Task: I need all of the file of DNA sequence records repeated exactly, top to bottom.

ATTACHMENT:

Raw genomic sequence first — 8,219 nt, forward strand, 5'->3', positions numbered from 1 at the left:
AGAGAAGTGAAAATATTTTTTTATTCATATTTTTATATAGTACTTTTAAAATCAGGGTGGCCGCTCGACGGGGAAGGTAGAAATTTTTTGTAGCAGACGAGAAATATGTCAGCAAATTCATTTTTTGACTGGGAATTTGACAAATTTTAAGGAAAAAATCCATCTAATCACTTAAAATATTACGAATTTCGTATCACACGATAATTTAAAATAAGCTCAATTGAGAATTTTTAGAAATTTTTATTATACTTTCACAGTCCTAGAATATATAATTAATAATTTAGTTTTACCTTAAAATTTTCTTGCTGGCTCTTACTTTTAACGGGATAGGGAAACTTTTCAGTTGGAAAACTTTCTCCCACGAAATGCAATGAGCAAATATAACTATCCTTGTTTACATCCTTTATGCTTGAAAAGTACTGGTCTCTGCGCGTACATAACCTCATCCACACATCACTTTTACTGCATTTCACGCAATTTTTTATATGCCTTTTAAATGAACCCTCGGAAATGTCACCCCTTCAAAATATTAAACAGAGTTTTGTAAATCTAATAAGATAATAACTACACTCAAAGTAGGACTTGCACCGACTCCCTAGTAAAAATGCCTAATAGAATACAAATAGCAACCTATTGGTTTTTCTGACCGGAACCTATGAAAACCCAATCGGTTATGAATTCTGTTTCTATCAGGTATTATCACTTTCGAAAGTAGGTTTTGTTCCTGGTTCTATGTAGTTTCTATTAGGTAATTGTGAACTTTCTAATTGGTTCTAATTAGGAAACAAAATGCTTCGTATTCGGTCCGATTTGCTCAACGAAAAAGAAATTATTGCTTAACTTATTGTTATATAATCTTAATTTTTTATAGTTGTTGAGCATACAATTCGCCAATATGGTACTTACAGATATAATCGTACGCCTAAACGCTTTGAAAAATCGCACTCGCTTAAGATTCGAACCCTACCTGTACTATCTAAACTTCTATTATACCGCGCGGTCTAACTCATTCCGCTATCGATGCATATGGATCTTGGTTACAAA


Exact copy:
Raw genomic sequence first — 8,219 nt, forward strand, 5'->3', positions numbered from 1 at the left:
AGAGAAGTGAAAATATTTTTTTATTCATATTTTTATATAGTACTTTTAAAATCAGGGTGGCCGCTCGACGGGGAAGGTAGAAATTTTTTGTAGCAGACGAGAAATATGTCAGCAAATTCATTTTTTGACTGGGAATTTGACAAATTTTAAGGAAAAAATCCATCTAATCACTTAAAATATTACGAATTTCGTATCACACGATAATTTAAAATAAGCTCAATTGAGAATTTTTAGAAATTTTTATTATACTTTCACAGTCCTAGAATATATAATTAATAATTTAGTTTTACCTTAAAATTTTCTTGCTGGCTCTTACTTTTAACGGGATAGGGAAACTTTTCAGTTGGAAAACTTTCTCCCACGAAATGCAATGAGCAAATATAACTATCCTTGTTTACATCCTTTATGCTTGAAAAGTACTGGTCTCTGCGCGTACATAACCTCATCCACACATCACTTTTACTGCATTTCACGCAATTTTTTATATGCCTTTTAAATGAACCCTCGGAAATGTCACCCCTTCAAAATATTAAACAGAGTTTTGTAAATCTAATAAGATAATAACTACACTCAAAGTAGGACTTGCACCGACTCCCTAGTAAAAATGCCTAATAGAATACAAATAGCAACCTATTGGTTTTTCTGACCGGAACCTATGAAAACCCAATCGGTTATGAATTCTGTTTCTATCAGGTATTATCACTTTCGAAAGTAGGTTTTGTTCCTGGTTCTATGTAGTTTCTATTAGGTAATTGTGAACTTTCTAATTGGTTCTAATTAGGAAACAAAATGCTTCGTATTCGGTCCGATTTGCTCAACGAAAAAGAAATTATTGCTTAACTTATTGTTATATAATCTTAATTTTTTATAGTTGTTGAGCATACAATTCGCCAATATGGTACTTACAGATATAATCGTACGCCTAAACGCTTTGAAAAATCGCACTCGCTTAAGATTCGAACCCTACCTGTACTATCTAAACTTCTATTATACCGCGCGGTCTAACTCATTCCGCTATCGATGCATATGGATCTTGGTTACAAA